Otto will pat my arm, usually, and murmur comforting noises, and remind me that someday we’ll get our dog.
“I’m pretty sure that’s a ROBOT,” I will whisper to him, eventually, having figured out what the gimmick is. “I mean, if it was a REAL DOG, surely it would’ve stolen an entire bag of Pupperoni by now.”
And then, of course, there’s the time I spend on Petfinder. As if Otto isn’t patient enough with my nighttime television confusion, I also like to send him listings for dogs that intrigue me, usually ones which are located out-of-state because I’m stupid like that.
“Look at this one,” I’ll write, along with the link. “It says she LIKES EVERYONE. They are probably lying liars. But really, I think she’s SMILING in that picture. And she’s only 16 pounds, which seems a good size if I’m just going to put her in my purse so that she can’t run away. Can we go to Florida?”
I know I’ve said it before, but it bears repeating: My husband is a very patient man.
And lord, you are about to understand that statement at a whole new level, because Super left something behind for Otto, too. Remember the chase through the woods? After he escaped? And we went bushwhacking to try to find him?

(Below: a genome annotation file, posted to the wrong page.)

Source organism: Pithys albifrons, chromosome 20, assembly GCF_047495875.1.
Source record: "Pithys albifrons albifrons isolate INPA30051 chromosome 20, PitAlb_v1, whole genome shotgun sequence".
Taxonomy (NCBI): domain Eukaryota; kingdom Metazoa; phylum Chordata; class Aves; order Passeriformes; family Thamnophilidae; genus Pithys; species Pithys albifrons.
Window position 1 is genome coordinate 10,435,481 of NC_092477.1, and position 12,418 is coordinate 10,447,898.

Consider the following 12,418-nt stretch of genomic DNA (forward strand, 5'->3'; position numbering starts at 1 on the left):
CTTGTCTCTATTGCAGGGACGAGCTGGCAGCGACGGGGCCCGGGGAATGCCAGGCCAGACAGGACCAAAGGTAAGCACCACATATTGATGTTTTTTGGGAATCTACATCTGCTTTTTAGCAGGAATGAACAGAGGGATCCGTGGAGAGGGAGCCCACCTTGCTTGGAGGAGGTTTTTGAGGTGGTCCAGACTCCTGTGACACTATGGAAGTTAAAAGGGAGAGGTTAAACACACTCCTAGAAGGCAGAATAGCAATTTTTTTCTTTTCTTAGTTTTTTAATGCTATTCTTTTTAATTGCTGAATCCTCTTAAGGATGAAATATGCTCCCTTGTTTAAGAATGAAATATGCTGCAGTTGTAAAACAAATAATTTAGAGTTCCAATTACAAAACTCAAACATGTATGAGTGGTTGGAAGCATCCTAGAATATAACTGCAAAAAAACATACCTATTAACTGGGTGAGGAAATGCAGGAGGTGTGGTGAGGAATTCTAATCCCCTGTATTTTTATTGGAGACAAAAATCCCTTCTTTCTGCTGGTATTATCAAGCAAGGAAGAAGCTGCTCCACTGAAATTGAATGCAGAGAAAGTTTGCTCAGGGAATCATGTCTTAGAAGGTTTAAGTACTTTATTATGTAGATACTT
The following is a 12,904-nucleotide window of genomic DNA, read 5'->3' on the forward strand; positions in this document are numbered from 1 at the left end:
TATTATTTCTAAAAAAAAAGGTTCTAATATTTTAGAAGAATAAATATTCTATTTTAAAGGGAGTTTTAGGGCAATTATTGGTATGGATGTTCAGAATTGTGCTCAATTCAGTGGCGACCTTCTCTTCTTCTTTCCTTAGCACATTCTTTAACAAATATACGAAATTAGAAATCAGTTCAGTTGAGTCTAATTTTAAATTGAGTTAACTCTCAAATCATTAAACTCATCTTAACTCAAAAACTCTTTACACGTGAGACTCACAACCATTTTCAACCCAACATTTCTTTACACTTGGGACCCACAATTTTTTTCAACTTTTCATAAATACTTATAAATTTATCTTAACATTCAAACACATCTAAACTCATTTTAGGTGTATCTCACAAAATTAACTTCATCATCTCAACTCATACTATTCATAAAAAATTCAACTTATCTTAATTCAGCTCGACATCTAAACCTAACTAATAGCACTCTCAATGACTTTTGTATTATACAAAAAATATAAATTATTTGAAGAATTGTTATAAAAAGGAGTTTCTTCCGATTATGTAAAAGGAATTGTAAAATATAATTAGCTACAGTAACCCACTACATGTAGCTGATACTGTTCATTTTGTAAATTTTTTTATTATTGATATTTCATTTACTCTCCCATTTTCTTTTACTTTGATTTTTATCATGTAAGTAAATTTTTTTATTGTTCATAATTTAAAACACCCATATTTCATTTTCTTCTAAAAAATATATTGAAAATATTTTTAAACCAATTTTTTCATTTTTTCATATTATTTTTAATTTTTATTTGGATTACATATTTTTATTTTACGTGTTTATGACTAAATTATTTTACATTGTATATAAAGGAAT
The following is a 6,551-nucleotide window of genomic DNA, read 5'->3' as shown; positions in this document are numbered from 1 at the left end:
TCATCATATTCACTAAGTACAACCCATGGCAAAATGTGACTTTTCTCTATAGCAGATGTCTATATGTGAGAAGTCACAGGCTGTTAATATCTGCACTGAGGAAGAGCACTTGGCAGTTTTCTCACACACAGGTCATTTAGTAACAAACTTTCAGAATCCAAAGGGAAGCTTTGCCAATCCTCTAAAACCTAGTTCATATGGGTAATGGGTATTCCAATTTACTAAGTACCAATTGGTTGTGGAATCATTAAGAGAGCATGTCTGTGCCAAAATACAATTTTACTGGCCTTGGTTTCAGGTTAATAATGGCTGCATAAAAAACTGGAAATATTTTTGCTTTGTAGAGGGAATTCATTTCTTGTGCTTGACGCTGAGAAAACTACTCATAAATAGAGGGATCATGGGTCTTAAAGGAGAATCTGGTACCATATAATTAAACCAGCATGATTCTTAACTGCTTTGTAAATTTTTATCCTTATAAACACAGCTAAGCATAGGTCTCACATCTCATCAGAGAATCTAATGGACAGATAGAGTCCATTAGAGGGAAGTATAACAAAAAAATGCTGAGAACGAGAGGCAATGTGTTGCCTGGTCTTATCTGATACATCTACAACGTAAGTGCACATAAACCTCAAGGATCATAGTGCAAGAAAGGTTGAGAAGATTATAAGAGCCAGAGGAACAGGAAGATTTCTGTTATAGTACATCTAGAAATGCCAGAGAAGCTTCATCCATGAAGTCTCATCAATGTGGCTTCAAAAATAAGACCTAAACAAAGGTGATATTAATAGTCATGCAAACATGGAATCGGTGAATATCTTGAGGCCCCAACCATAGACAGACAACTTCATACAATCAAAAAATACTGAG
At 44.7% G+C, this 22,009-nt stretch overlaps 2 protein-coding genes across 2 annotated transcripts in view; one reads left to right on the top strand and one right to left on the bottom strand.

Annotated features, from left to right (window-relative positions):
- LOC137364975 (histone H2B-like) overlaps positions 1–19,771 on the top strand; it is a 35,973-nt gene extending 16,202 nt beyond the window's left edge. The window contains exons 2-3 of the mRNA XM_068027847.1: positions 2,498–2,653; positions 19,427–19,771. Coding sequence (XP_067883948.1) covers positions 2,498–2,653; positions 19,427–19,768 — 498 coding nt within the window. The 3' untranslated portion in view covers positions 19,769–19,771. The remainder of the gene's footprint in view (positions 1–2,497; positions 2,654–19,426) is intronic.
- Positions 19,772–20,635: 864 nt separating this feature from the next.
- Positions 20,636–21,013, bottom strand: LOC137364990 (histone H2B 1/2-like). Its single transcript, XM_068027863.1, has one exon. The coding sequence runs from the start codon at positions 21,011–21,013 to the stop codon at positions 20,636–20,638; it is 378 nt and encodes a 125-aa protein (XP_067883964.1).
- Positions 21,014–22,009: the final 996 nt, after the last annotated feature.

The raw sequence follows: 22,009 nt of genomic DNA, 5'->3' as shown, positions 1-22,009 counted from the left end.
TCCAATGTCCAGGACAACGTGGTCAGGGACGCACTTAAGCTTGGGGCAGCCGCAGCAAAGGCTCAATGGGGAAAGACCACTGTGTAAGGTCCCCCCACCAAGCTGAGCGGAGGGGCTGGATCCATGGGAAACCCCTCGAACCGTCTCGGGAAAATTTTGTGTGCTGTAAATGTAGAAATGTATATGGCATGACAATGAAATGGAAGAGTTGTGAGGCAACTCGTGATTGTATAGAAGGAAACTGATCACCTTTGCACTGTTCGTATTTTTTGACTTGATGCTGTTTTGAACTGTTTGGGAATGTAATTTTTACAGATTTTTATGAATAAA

Otto has a bitching case of poison ivy.
So, no, Super will not be forgotten. Much as we might wish he could.
So sad. And I’m really appalled that the rescue hasn’t called you back — something is really off, there.
I know many people who have gotten wonderful dogs from rescues, so don’t give up hope!
Super was a stupid name for a dog, anyway. Super Stupid. Super Scared. Super Scratchy. Super Annoying.
I don’t care what name the next dog comes with, I am calling him Average. I want a perfectly average dog – average height, average weight, average tolerance for being around people.
searching – but not settling – for Average
You’ll get your dog. A normally, average, sweet dog. And I like your style. There are some great pets to be found at the pound.
The pound is a great place to get a dog, but if you search around you’ll find people who are giving away dogs without having you pay for them – mutts who are absolutely perfect. Our oldest dog, Duke, is a mutt. We got him from a couple who was giving their puppies away to good homes. He has been the BEST DOG EVER. His father is a husky/wolf and his mom is an Australian Shepherd Collie – best dog ever. Seriously. Even people who are scared of dogs love Duke.